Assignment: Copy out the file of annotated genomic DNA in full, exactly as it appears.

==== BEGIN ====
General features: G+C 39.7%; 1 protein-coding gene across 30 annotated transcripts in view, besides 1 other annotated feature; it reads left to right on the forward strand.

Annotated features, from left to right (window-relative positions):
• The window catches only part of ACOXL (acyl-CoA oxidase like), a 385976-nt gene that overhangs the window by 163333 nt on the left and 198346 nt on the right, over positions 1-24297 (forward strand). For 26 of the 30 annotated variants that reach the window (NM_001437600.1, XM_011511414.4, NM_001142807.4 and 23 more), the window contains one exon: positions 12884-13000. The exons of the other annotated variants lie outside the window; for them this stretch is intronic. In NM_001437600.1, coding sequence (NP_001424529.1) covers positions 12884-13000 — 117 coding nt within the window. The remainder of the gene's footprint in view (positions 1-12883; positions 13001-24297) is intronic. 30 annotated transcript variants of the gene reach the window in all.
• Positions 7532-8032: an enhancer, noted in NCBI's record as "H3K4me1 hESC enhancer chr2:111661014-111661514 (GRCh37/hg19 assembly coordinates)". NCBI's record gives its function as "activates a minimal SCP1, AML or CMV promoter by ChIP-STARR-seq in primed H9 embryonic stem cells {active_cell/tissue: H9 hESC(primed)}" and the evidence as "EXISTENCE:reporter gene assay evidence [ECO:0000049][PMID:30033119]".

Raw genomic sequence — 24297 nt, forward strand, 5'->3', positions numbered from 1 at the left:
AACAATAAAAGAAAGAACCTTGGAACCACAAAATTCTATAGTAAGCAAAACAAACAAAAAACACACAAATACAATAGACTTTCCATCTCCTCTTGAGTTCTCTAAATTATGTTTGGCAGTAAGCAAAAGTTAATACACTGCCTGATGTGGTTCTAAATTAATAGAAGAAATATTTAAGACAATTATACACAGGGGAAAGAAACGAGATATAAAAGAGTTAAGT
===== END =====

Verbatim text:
General features: G+C 39.7%; 1 protein-coding gene across 30 annotated transcripts in view, besides 1 other annotated feature; it reads left to right on the forward strand.

Annotated features, from left to right (window-relative positions):
• The window catches only part of ACOXL (acyl-CoA oxidase like), a 385976-nt gene that overhangs the window by 163333 nt on the left and 198346 nt on the right, over positions 1-24297 (forward strand). For 26 of the 30 annotated variants that reach the window (NM_001437600.1, XM_011511414.4, NM_001142807.4 and 23 more), the window contains one exon: positions 12884-13000. The exons of the other annotated variants lie outside the window; for them this stretch is intronic. In NM_001437600.1, coding sequence (NP_001424529.1) covers positions 12884-13000 — 117 coding nt within the window. The remainder of the gene's footprint in view (positions 1-12883; positions 13001-24297) is intronic. 30 annotated transcript variants of the gene reach the window in all.
• Positions 7532-8032: an enhancer, noted in NCBI's record as "H3K4me1 hESC enhancer chr2:111661014-111661514 (GRCh37/hg19 assembly coordinates)". NCBI's record gives its function as "activates a minimal SCP1, AML or CMV promoter by ChIP-STARR-seq in primed H9 embryonic stem cells {active_cell/tissue: H9 hESC(primed)}" and the evidence as "EXISTENCE:reporter gene assay evidence [ECO:0000049][PMID:30033119]".

Raw genomic sequence — 24297 nt, forward strand, 5'->3', positions numbered from 1 at the left:
AACAATAAAAGAAAGAACCTTGGAACCACAAAATTCTATAGTAAGCAAAACAAACAAAAAACACACAAATACAATAGACTTTCCATCTCCTCTTGAGTTCTCTAAATTATGTTTGGCAGTAAGCAAAAGTTAATACACTGCCTGATGTGGTTCTAAATTAATAGAAGAAATATTTAAGACAATTATACACAGGGGAAAGAAACGAGATATAAAAGAGTTAAGT